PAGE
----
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Pharmacists sound the alarm, say dangerous conditions put patients at risk

On Behalf of | Apr 3, 2020 | Medical Malpractice

Millions of people rely on prescription drugs. About eight in 10 Americans, when asked as part of a survey, reported taking medication in the week prior. And an estimated one-third of adults in the U.S. are on at least five medications.

Customers almost universally rely on a pharmacy to obtain these prescription drugs. A new report, however, shines some light on an incredibly worrying trend: chaos at the pharmacy.

Overworked and understaffed

According to a report from the New York Times, pharmacists with some of the nation’s largest companies have become overwhelmingly concerned about chaos at the workplace.

Staffing levels have shrunk, and those who do remain are seeing their workload increase. They are often asked to fill prescriptions while juggling other duties – answering phones, giving flu shots, talking to patients, communicating with doctors and insurers, and more.

In addition, pharmacists are being pressured to hit performance figures that are potentially unreasonable. The situation has become so tumultuous, pharmacists across the country have sent letters to regulators expressing concern.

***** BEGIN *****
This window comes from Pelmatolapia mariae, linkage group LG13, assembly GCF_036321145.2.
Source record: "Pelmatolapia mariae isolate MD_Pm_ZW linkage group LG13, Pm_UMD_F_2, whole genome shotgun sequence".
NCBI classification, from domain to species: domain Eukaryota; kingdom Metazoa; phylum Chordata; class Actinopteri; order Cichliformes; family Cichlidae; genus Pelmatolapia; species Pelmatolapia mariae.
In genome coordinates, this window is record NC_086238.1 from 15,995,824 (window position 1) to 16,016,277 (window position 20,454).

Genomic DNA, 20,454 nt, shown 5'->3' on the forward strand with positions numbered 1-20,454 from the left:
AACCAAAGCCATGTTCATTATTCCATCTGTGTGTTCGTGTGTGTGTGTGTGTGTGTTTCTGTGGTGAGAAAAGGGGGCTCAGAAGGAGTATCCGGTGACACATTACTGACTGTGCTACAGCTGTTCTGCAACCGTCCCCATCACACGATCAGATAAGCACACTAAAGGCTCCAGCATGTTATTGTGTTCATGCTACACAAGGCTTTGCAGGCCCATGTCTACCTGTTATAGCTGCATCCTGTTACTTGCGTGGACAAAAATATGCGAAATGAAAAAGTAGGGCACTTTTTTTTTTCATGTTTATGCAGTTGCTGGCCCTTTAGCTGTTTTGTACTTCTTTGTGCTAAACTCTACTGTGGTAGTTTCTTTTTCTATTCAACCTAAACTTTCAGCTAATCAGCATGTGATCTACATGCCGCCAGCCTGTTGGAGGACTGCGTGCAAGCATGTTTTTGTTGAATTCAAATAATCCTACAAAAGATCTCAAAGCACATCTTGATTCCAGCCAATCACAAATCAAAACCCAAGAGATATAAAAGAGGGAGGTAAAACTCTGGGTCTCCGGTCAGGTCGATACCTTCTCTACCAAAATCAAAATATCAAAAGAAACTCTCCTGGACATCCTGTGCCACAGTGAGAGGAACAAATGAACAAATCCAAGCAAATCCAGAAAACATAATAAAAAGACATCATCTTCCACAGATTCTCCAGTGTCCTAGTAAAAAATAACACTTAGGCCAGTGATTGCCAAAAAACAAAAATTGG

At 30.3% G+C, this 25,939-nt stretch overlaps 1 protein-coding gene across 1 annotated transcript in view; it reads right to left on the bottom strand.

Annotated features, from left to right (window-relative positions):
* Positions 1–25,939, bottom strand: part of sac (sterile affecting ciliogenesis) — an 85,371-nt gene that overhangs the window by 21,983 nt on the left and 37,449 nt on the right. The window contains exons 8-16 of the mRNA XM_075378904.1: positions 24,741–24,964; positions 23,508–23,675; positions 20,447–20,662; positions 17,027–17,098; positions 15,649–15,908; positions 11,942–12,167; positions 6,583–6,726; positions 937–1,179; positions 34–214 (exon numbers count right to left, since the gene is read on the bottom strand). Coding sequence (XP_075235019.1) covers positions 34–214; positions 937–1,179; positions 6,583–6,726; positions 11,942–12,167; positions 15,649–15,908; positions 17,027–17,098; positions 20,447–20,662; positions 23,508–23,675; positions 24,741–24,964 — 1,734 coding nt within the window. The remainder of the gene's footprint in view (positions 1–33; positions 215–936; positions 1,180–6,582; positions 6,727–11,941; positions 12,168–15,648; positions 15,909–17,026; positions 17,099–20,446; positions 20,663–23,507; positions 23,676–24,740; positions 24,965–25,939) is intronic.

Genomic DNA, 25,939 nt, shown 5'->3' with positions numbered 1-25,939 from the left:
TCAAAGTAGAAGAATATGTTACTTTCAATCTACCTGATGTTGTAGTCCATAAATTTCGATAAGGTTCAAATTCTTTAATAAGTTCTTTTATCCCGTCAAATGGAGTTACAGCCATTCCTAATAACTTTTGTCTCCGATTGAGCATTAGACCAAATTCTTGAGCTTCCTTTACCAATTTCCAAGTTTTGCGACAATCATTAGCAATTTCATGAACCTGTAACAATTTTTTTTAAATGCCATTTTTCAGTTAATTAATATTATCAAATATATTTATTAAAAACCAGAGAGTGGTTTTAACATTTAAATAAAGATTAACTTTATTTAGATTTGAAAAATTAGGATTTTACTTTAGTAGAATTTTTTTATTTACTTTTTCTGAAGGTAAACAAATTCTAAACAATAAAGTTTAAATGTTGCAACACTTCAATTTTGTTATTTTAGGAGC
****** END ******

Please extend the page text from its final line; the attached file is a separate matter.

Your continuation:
This chaos, they say, is putting regular people in harm’s way.

Patients can suffer because of a pharmacy’s mistake

What this all leads to is dangerous mistakes. A tired, distracted pharmacist might give a patient far too much of a certain drug, for example, putting them at risk. Or the patient might receive the wrong medication, one that causes pain, health complications or even death. One woman, for example, was supposed to get an antidepressant – instead, the pharmacy gave her a chemotherapy drug.

Some pharmacists recognize the risks. The New York Times compiled some of their troubling accounts. Here are a few excerpts:

  • “We are being asked to do things that we know at a gut level are dangerous.”
  • “The mistakes I have seen occur in this environment are both frightening and understandable when we are under the gun to perform the impossible.
  • “I am a danger to the public working for [this company].”
  • Company practices “are preventing us from taking care of our patients and putting them at risk of dangerous medication errors.”

Medication error is considered one of the leading causes of avoidable harm in the healthcare industry. Yet this report suggests the risk of danger coming from pharmacies is increasing, not improving. A mistake like this can cost a victim far more than money – it can change their life forever.